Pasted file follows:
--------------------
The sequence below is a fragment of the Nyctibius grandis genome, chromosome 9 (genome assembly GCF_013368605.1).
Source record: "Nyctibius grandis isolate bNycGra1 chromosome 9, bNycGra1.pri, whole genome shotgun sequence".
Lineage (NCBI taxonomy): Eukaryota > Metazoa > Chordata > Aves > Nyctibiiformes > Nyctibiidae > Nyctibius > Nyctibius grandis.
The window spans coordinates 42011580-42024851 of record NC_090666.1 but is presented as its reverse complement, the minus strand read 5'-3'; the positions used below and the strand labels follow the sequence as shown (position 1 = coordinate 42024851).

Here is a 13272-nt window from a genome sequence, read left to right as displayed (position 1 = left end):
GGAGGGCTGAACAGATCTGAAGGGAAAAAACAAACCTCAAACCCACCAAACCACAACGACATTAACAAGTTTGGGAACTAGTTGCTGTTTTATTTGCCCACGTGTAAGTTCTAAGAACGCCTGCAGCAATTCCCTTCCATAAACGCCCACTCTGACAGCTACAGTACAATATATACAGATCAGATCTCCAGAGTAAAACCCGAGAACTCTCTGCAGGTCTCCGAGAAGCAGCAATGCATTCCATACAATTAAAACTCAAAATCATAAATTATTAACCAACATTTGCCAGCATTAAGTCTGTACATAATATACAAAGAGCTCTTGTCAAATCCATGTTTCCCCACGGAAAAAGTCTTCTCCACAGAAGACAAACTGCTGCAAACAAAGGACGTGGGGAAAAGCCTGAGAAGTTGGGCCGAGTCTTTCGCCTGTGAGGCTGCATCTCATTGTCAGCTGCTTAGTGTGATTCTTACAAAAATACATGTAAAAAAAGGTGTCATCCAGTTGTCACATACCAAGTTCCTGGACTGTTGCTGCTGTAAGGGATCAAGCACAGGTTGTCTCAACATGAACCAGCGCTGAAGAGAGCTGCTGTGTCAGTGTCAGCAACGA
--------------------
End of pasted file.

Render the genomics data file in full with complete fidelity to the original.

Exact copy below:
The sequence below is a fragment of the Nyctibius grandis genome, chromosome 9 (genome assembly GCF_013368605.1).
Source record: "Nyctibius grandis isolate bNycGra1 chromosome 9, bNycGra1.pri, whole genome shotgun sequence".
Lineage (NCBI taxonomy): Eukaryota > Metazoa > Chordata > Aves > Nyctibiiformes > Nyctibiidae > Nyctibius > Nyctibius grandis.
The window spans coordinates 42011580-42024851 of record NC_090666.1 but is presented as its reverse complement, the minus strand read 5'-3'; the positions used below and the strand labels follow the sequence as shown (position 1 = coordinate 42024851).

Here is a 13272-nt window from a genome sequence, read left to right as displayed (position 1 = left end):
GGAGGGCTGAACAGATCTGAAGGGAAAAAACAAACCTCAAACCCACCAAACCACAACGACATTAACAAGTTTGGGAACTAGTTGCTGTTTTATTTGCCCACGTGTAAGTTCTAAGAACGCCTGCAGCAATTCCCTTCCATAAACGCCCACTCTGACAGCTACAGTACAATATATACAGATCAGATCTCCAGAGTAAAACCCGAGAACTCTCTGCAGGTCTCCGAGAAGCAGCAATGCATTCCATACAATTAAAACTCAAAATCATAAATTATTAACCAACATTTGCCAGCATTAAGTCTGTACATAATATACAAAGAGCTCTTGTCAAATCCATGTTTCCCCACGGAAAAAGTCTTCTCCACAGAAGACAAACTGCTGCAAACAAAGGACGTGGGGAAAAGCCTGAGAAGTTGGGCCGAGTCTTTCGCCTGTGAGGCTGCATCTCATTGTCAGCTGCTTAGTGTGATTCTTACAAAAATACATGTAAAAAAAGGTGTCATCCAGTTGTCACATACCAAGTTCCTGGACTGTTGCTGCTGTAAGGGATCAAGCACAGGTTGTCTCAACATGAACCAGCGCTGAAGAGAGCTGCTGTGTCAGTGTCAGCAACGA